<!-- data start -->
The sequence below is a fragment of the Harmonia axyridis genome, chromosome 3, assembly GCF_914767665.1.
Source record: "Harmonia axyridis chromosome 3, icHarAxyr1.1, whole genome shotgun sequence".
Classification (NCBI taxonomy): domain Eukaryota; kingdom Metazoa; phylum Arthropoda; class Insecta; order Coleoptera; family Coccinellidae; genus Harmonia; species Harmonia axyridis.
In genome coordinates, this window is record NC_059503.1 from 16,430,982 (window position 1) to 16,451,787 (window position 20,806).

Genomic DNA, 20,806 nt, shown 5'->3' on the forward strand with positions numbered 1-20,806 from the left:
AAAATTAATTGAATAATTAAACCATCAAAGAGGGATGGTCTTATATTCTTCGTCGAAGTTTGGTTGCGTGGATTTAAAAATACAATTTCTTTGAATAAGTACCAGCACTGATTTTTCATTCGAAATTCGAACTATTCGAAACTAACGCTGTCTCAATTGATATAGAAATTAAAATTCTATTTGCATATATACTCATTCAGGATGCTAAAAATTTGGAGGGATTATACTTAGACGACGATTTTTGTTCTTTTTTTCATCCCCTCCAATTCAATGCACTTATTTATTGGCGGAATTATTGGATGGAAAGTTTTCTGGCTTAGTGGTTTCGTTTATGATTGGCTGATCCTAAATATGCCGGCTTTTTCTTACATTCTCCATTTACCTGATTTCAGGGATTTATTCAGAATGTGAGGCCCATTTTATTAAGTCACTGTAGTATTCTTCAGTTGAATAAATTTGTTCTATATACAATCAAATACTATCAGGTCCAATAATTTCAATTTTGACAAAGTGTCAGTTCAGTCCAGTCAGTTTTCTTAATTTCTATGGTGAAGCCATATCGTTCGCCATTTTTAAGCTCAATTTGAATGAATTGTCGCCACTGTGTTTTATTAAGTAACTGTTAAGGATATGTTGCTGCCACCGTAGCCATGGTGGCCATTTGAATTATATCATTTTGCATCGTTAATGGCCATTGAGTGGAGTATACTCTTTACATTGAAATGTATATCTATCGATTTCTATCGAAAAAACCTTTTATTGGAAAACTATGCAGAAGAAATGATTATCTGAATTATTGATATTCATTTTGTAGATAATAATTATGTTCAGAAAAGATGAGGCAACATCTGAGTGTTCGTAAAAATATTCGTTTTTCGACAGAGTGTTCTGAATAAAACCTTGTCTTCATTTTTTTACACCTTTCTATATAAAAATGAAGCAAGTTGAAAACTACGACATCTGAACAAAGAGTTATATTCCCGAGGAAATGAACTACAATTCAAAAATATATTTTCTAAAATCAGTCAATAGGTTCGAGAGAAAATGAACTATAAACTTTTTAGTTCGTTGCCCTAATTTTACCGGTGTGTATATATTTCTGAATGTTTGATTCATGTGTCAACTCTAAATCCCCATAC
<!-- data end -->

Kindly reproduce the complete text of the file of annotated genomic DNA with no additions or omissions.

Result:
The sequence below is a fragment of the Harmonia axyridis genome, chromosome 3, assembly GCF_914767665.1.
Source record: "Harmonia axyridis chromosome 3, icHarAxyr1.1, whole genome shotgun sequence".
Classification (NCBI taxonomy): domain Eukaryota; kingdom Metazoa; phylum Arthropoda; class Insecta; order Coleoptera; family Coccinellidae; genus Harmonia; species Harmonia axyridis.
In genome coordinates, this window is record NC_059503.1 from 16,430,982 (window position 1) to 16,451,787 (window position 20,806).

Genomic DNA, 20,806 nt, shown 5'->3' on the forward strand with positions numbered 1-20,806 from the left:
AAAATTAATTGAATAATTAAACCATCAAAGAGGGATGGTCTTATATTCTTCGTCGAAGTTTGGTTGCGTGGATTTAAAAATACAATTTCTTTGAATAAGTACCAGCACTGATTTTTCATTCGAAATTCGAACTATTCGAAACTAACGCTGTCTCAATTGATATAGAAATTAAAATTCTATTTGCATATATACTCATTCAGGATGCTAAAAATTTGGAGGGATTATACTTAGACGACGATTTTTGTTCTTTTTTTCATCCCCTCCAATTCAATGCACTTATTTATTGGCGGAATTATTGGATGGAAAGTTTTCTGGCTTAGTGGTTTCGTTTATGATTGGCTGATCCTAAATATGCCGGCTTTTTCTTACATTCTCCATTTACCTGATTTCAGGGATTTATTCAGAATGTGAGGCCCATTTTATTAAGTCACTGTAGTATTCTTCAGTTGAATAAATTTGTTCTATATACAATCAAATACTATCAGGTCCAATAATTTCAATTTTGACAAAGTGTCAGTTCAGTCCAGTCAGTTTTCTTAATTTCTATGGTGAAGCCATATCGTTCGCCATTTTTAAGCTCAATTTGAATGAATTGTCGCCACTGTGTTTTATTAAGTAACTGTTAAGGATATGTTGCTGCCACCGTAGCCATGGTGGCCATTTGAATTATATCATTTTGCATCGTTAATGGCCATTGAGTGGAGTATACTCTTTACATTGAAATGTATATCTATCGATTTCTATCGAAAAAACCTTTTATTGGAAAACTATGCAGAAGAAATGATTATCTGAATTATTGATATTCATTTTGTAGATAATAATTATGTTCAGAAAAGATGAGGCAACATCTGAGTGTTCGTAAAAATATTCGTTTTTCGACAGAGTGTTCTGAATAAAACCTTGTCTTCATTTTTTTACACCTTTCTATATAAAAATGAAGCAAGTTGAAAACTACGACATCTGAACAAAGAGTTATATTCCCGAGGAAATGAACTACAATTCAAAAATATATTTTCTAAAATCAGTCAATAGGTTCGAGAGAAAATGAACTATAAACTTTTTAGTTCGTTGCCCTAATTTTACCGGTGTGTATATATTTCTGAATGTTTGATTCATGTGTCAACTCTAAATCCCCATAC